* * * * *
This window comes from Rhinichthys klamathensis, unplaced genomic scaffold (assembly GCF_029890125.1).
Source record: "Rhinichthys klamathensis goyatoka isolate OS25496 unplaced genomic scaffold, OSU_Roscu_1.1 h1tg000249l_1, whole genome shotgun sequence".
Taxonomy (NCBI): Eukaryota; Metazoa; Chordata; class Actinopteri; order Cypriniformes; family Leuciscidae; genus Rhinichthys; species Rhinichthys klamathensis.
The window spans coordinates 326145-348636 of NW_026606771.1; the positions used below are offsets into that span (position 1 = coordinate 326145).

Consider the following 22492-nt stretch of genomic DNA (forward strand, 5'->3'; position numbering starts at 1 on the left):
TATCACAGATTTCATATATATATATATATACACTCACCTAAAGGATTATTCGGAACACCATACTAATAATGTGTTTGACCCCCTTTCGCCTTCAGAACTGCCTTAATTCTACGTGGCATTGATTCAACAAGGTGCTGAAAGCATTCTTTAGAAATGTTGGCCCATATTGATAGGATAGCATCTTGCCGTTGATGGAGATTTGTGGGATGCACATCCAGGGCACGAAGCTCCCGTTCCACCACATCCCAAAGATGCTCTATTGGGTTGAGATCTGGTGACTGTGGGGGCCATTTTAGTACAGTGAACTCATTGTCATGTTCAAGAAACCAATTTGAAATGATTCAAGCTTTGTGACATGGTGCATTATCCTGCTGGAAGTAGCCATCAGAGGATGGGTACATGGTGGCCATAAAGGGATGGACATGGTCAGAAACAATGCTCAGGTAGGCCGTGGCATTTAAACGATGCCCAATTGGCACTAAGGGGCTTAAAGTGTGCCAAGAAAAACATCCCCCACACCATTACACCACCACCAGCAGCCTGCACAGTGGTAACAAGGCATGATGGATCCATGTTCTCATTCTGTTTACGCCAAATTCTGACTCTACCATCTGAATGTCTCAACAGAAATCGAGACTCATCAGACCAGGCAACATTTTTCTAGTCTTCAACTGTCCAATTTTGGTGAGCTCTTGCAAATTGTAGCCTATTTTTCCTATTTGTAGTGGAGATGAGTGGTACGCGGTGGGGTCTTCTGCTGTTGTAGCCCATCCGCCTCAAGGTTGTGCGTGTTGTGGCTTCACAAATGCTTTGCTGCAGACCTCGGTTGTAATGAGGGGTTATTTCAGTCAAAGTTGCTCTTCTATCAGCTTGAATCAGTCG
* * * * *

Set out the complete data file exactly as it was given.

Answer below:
This window comes from Rhinichthys klamathensis, unplaced genomic scaffold (assembly GCF_029890125.1).
Source record: "Rhinichthys klamathensis goyatoka isolate OS25496 unplaced genomic scaffold, OSU_Roscu_1.1 h1tg000249l_1, whole genome shotgun sequence".
Taxonomy (NCBI): Eukaryota; Metazoa; Chordata; class Actinopteri; order Cypriniformes; family Leuciscidae; genus Rhinichthys; species Rhinichthys klamathensis.
The window spans coordinates 326145-348636 of NW_026606771.1; the positions used below are offsets into that span (position 1 = coordinate 326145).

Consider the following 22492-nt stretch of genomic DNA (forward strand, 5'->3'; position numbering starts at 1 on the left):
TATCACAGATTTCATATATATATATATATACACTCACCTAAAGGATTATTCGGAACACCATACTAATAATGTGTTTGACCCCCTTTCGCCTTCAGAACTGCCTTAATTCTACGTGGCATTGATTCAACAAGGTGCTGAAAGCATTCTTTAGAAATGTTGGCCCATATTGATAGGATAGCATCTTGCCGTTGATGGAGATTTGTGGGATGCACATCCAGGGCACGAAGCTCCCGTTCCACCACATCCCAAAGATGCTCTATTGGGTTGAGATCTGGTGACTGTGGGGGCCATTTTAGTACAGTGAACTCATTGTCATGTTCAAGAAACCAATTTGAAATGATTCAAGCTTTGTGACATGGTGCATTATCCTGCTGGAAGTAGCCATCAGAGGATGGGTACATGGTGGCCATAAAGGGATGGACATGGTCAGAAACAATGCTCAGGTAGGCCGTGGCATTTAAACGATGCCCAATTGGCACTAAGGGGCTTAAAGTGTGCCAAGAAAAACATCCCCCACACCATTACACCACCACCAGCAGCCTGCACAGTGGTAACAAGGCATGATGGATCCATGTTCTCATTCTGTTTACGCCAAATTCTGACTCTACCATCTGAATGTCTCAACAGAAATCGAGACTCATCAGACCAGGCAACATTTTTCTAGTCTTCAACTGTCCAATTTTGGTGAGCTCTTGCAAATTGTAGCCTATTTTTCCTATTTGTAGTGGAGATGAGTGGTACGCGGTGGGGTCTTCTGCTGTTGTAGCCCATCCGCCTCAAGGTTGTGCGTGTTGTGGCTTCACAAATGCTTTGCTGCAGACCTCGGTTGTAATGAGGGGTTATTTCAGTCAAAGTTGCTCTTCTATCAGCTTGAATCAGTCG